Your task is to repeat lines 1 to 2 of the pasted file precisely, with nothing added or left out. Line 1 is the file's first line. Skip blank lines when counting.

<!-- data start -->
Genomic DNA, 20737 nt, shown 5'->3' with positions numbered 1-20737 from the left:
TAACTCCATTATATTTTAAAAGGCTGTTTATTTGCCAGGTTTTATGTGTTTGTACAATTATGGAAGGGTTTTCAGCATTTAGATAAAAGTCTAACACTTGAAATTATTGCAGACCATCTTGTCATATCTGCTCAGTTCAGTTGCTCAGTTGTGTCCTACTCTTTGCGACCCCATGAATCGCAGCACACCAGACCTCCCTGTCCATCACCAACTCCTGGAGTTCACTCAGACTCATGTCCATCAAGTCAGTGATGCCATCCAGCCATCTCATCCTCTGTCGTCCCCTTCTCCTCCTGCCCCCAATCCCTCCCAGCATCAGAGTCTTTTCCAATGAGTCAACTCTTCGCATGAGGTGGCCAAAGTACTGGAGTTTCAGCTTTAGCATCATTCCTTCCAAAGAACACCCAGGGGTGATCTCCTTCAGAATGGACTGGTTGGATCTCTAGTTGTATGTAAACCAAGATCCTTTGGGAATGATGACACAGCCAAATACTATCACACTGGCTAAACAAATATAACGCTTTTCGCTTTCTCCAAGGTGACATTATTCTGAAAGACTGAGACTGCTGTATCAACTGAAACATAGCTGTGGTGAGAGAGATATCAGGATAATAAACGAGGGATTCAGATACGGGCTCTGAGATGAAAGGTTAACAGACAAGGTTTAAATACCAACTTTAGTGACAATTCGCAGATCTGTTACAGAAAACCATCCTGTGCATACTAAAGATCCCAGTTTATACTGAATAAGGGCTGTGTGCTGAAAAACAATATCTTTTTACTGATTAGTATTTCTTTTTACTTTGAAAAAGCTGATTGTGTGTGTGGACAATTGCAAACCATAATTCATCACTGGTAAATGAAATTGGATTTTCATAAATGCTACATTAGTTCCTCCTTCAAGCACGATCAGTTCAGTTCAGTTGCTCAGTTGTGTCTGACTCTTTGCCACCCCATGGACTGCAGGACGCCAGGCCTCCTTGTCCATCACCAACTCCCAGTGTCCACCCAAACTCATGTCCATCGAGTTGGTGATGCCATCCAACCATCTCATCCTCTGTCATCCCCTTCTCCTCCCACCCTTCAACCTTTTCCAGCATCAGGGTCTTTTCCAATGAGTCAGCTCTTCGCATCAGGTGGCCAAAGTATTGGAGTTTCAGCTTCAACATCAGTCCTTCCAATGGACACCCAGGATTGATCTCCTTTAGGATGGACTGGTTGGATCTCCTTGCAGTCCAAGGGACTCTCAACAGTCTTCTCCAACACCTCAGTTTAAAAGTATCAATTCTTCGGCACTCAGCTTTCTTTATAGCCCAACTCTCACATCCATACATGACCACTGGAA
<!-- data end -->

Genomic DNA, 20737 nt, shown 5'->3' with positions numbered 1-20737 from the left:
TAACTCCATTATATTTTAAAAGGCTGTTTATTTGCCAGGTTTTATGTGTTTGTACAATTATGGAAGGGTTTTCAGCATTTAGATAAAAGTCTAACACTTGAAATTATTGCAGACCATCTTGTCATATCTGCTCAGTTCAGTTGCTCAGTTGTGTCCTACTCTTTGCGACCCCATGAATCGCAGCACACCAGACCTCCCTGTCCATCACCAACTCCTGGAGTTCACTCAGACTCATGTCCATCAAGTCAGTGATGCCATCCAGCCATCTCATCCTCTGTCGTCCCCTTCTCCTCCTGCCCCCAATCCCTCCCAGCATCAGAGTCTTTTCCAATGAGTCAACTCTTCGCATGAGGTGGCCAAAGTACTGGAGTTTCAGCTTTAGCATCATTCCTTCCAAAGAACACCCAGGGGTGATCTCCTTCAGAATGGACTGGTTGGATCTCTAGTTGTATGTAAACCAAGATCCTTTGGGAATGATGACACAGCCAAATACTATCACACTGGCTAAACAAATATAACGCTTTTCGCTTTCTCCAAGGTGACATTATTCTGAAAGACTGAGACTGCTGTATCAACTGAAACATAGCTGTGGTGAGAGAGATATCAGGATAATAAACGAGGGATTCAGATACGGGCTCTGAGATGAAAGGTTAACAGACAAGGTTTAAATACCAACTTTAGTGACAATTCGCAGATCTGTTACAGAAAACCATCCTGTGCATACTAAAGATCCCAGTTTATACTGAATAAGGGCTGTGTGCTGAAAAACAATATCTTTTTACTGATTAGTATTTCTTTTTACTTTGAAAAAGCTGATTGTGTGTGTGGACAATTGCAAACCATAATTCATCACTGGTAAATGAAATTGGATTTTCATAAATGCTACATTAGTTCCTCCTTCAAGCACGATCAGTTCAGTTCAGTTGCTCAGTTGTGTCTGACTCTTTGCCACCCCATGGACTGCAGGACGCCAGGCCTCCTTGTCCATCACCAACTCCCAGTGTCCACCCAAACTCATGTCCATCGAGTTGGTGATGCCATCCAACCATCTCATCCTCTGTCATCCCCTTCTCCTCCCACCCTTCAACCTTTTCCAGCATCAGGGTCTTTTCCAATGAGTCAGCTCTTCGCATCAGGTGGCCAAAGTATTGGAGTTTCAGCTTCAACATCAGTCCTTCCAATGGACACCCAGGATTGATCTCCTTTAGGATGGACTGGTTGGATCTCCTTGCAGTCCAAGGGACTCTCAACAGTCTTCTCCAACACCTCAGTTTAAAAGTATCAATTCTTCGGCACTCAGCTTTCTTTATAGCCCAACTCTCACATCCATACATGACCACTGGAA